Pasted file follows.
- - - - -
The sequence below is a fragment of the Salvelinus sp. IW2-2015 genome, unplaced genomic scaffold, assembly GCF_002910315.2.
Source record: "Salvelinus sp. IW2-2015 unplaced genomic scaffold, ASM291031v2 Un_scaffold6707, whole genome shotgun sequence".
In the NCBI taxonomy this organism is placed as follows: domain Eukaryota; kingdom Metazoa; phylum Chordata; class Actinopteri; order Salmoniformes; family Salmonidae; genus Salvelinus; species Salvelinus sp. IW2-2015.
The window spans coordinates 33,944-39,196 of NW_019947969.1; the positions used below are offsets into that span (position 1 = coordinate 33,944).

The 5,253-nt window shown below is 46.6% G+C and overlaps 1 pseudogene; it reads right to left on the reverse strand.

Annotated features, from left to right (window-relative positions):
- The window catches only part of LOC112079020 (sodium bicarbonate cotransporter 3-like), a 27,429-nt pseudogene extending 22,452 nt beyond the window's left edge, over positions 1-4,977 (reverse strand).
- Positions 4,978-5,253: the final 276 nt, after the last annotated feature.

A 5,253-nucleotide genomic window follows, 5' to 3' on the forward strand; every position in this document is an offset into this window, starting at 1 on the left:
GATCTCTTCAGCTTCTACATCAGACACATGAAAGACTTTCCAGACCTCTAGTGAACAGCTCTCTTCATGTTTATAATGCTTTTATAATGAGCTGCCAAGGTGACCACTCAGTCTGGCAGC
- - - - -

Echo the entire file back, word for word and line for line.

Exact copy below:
The sequence below is a fragment of the Salvelinus sp. IW2-2015 genome, unplaced genomic scaffold, assembly GCF_002910315.2.
Source record: "Salvelinus sp. IW2-2015 unplaced genomic scaffold, ASM291031v2 Un_scaffold6707, whole genome shotgun sequence".
In the NCBI taxonomy this organism is placed as follows: domain Eukaryota; kingdom Metazoa; phylum Chordata; class Actinopteri; order Salmoniformes; family Salmonidae; genus Salvelinus; species Salvelinus sp. IW2-2015.
The window spans coordinates 33,944-39,196 of NW_019947969.1; the positions used below are offsets into that span (position 1 = coordinate 33,944).

The 5,253-nt window shown below is 46.6% G+C and overlaps 1 pseudogene; it reads right to left on the reverse strand.

Annotated features, from left to right (window-relative positions):
- The window catches only part of LOC112079020 (sodium bicarbonate cotransporter 3-like), a 27,429-nt pseudogene extending 22,452 nt beyond the window's left edge, over positions 1-4,977 (reverse strand).
- Positions 4,978-5,253: the final 276 nt, after the last annotated feature.

A 5,253-nucleotide genomic window follows, 5' to 3' on the forward strand; every position in this document is an offset into this window, starting at 1 on the left:
GATCTCTTCAGCTTCTACATCAGACACATGAAAGACTTTCCAGACCTCTAGTGAACAGCTCTCTTCATGTTTATAATGCTTTTATAATGAGCTGCCAAGGTGACCACTCAGTCTGGCAGC